There’s nothing like data—the insights, understanding, and decision-making it unlocks. But “more data” isn’t always the solution.
In fact, sometimes you need to cut things down and simplify to tell the clearest, most accurate story.
In this article, you’ll learn to use Airtable Extensions to easily create custom, visual reports that highlight what’s most important for different stakeholders at different times. With extensions, you can turn your data into a visual report that tells a story in just a few clicks.
Using Extensions, you can further visualize and take action on the information in your base. Extensions can be used to create a variety of dashboards or reports, fully customized to your team’s needs.
Extensions are built on top of views; this ensures you’re using the latest data and saves your team time spent working across multiple third-party tools. You can also customize how data is presented, with options to adjust colors, sizing, and more.
Airtable has other ready-to-use extensions for reporting: Summary, Chart, Pivot Table, and Page Designer. Let’s cover how you might use each of these popular extensions for building reports in Airtable:
Summary is great for drawing attention to specific values within your report—like number of applicants, total revenue, or inventory counts.
Once you add the extension, select your table and what you want to summarize:
Count: display the number of records visible—like sales per store, units in stock, etc.
Calculate: display a sum, average, or maximum value for a specific field. For example, call out a new largest order, the average daily revenue, or keep track of how much money you’ve got left to spend at a glance.
From there, customize your summary by picking a color and adding a label for additional context.
Chart allows you to create bar, line, pie, or donut charts directly in Airtable. Compared to visualizations in the Summary extension, which draw attention to a main value, charts communicate patterns or trends in your data.
The Chart extension has all the functionality you’d expect when it comes to configuring your visualizations. You can define how your data is grouped and displayed, label your data points, and toggle between chart types.
Creating charts directly in Airtable isn’t just more efficient—it also allows stakeholders to get additional context not possible in standard reports. Click on a point or bar in your chart to bring up relevant record(s) and get more information—all from the same tool.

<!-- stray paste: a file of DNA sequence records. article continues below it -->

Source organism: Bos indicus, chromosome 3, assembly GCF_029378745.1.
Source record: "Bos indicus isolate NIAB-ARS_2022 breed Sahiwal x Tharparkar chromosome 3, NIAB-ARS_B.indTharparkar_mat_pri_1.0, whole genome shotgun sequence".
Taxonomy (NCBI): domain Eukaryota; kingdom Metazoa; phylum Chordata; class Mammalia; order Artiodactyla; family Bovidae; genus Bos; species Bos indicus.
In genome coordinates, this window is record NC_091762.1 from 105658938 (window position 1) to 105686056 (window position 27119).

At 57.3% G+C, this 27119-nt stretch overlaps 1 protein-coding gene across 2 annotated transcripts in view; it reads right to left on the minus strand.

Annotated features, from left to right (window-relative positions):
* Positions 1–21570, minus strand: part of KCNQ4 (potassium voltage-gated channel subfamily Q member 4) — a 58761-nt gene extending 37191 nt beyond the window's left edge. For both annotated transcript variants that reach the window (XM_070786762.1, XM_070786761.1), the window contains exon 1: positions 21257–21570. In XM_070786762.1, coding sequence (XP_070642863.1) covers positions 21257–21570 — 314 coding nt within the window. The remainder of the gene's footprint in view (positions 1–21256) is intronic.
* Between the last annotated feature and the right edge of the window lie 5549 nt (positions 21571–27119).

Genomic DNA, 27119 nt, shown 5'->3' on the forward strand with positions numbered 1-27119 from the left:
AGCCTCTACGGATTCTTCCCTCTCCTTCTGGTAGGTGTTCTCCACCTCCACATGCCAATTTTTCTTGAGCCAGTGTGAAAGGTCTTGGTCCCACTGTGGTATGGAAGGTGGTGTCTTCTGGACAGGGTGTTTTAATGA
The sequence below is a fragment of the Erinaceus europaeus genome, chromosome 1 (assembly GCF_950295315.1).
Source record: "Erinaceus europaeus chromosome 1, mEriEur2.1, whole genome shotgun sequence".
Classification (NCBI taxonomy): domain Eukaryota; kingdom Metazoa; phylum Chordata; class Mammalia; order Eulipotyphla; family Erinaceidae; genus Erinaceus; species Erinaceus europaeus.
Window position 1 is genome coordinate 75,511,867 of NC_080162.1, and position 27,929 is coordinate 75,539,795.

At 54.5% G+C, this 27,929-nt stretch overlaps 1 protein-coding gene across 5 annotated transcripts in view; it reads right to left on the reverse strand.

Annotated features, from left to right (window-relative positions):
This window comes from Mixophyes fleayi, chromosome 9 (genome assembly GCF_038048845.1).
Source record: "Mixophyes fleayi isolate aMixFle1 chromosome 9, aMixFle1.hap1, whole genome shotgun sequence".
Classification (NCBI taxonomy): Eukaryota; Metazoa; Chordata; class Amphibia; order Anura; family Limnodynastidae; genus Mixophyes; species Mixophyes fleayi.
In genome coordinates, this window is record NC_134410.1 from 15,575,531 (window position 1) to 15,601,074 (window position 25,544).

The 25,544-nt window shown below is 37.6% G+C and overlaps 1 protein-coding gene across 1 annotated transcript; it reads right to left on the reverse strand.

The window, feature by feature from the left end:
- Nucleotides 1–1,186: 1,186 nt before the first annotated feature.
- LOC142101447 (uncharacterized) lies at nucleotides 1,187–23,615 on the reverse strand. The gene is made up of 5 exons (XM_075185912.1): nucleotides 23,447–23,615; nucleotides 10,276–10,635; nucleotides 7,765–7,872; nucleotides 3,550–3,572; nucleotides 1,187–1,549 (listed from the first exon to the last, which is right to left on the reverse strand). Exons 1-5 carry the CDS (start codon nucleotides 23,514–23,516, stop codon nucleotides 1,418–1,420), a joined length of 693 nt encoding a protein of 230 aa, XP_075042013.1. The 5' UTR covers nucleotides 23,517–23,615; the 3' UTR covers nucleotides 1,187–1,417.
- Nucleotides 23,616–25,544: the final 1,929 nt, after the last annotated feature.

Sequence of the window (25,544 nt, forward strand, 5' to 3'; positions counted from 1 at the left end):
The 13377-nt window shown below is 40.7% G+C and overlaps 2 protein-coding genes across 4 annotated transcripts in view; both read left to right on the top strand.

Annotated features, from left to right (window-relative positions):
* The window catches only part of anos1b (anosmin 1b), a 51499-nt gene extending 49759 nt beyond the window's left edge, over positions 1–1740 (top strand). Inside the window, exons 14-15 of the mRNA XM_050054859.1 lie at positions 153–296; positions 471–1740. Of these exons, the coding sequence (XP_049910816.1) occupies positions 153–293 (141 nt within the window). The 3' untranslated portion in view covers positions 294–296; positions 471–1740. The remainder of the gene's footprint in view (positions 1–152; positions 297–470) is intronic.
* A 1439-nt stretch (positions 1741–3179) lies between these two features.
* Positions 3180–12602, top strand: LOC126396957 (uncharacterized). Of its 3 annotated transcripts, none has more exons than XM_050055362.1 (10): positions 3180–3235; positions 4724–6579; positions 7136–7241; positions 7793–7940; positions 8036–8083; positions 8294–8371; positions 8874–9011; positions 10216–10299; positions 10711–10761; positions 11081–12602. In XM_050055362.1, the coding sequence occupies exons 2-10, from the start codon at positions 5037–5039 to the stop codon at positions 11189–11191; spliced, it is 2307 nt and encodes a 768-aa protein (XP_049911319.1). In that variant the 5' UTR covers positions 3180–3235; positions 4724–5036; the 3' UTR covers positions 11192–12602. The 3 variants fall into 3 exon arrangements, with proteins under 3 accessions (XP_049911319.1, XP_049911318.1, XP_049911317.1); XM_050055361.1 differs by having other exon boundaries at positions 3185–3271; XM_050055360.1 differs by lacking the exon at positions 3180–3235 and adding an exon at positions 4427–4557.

Further summarize your data by grouping information together in meaningful ways. Pivot tables allow you to slice and dice your data to view it in different perspectives.
Pivot tables are especially helpful when you want to compare subsets of data or identify trends. For example, use a pivot table to understand which types of furniture are selling best for different room types.
Teams use Page Designer to create everything from meeting decks to exec reports, and from customer-facing invoices to product catalogs. Some teams create designs so polished, they can be embedded directly into their websites.
Page Designer reports are optimized for sharing either in presentation mode, as a PDF, or printed. You can choose the size of the report, add custom branding, and add text to provide more context around your data.
And once you’ve designed the perfect report, save it as a template. After that, you can publish new reports with just a few simple clicks.
Pro tip: Page Designer vs. Interface Designer
While Page Designer is best for designing layouts at a record level, you can create more dynamic displays for collaborators using Interface Designer. Learn more about the differences here.
You can combine more than one extension into a single dashboard, giving you multiple high-level views at once.
You can arrange and organize these in a way that makes the most sense for you, and build different dashboards to share with different team members.
Once you’ve added visuals to your view, you’re ready to share your report. Using permissions, you control who can make edits and who only needs to view the report.
Before you give it a try for yourself, here’s a breakdown of the differences between page designer and the summary, chart, and pivot table extensions in Airtable:
Summary, chart, and pivot table apps:
Standalone report, view in Airtable or exportable as a PDF
Built on top of views; requires granting minimum of read-only access to your base
View detailed information for one record at a time (e.g. customers, product, project)
View information or trends across multiple records at once
More robust design customization options, including ability to add static images and text
Supports multiple visuals (e.g. summary + chart) in one view
Here are two additional ways you can easily report in Airtable:
You can use a rollup field to summarize data in any table’s linked records. For example, if you’re publishing a series of stories, you can use a rollup field to determine the last publishing date, so you can easily share when your team is ready to take on a new series.
If you’re looking for a summary of the data in any table, check out the summary bar at the bottom of your base. Maybe you want to see how many total records there are in a table or the sum total of your budget field. The summary bar will provide this information at the bottom of any grid view, at a glance.
Now that you know some of the different ways you can create reports in Airtable, go ahead and try it out for yourself.
You can start by clicking the Extensions icon in any base to open the pane—from there you can explore our Extensions marketplace to select and install the extension of your choice. Then, add a dashboard to display your extensions side-by-side.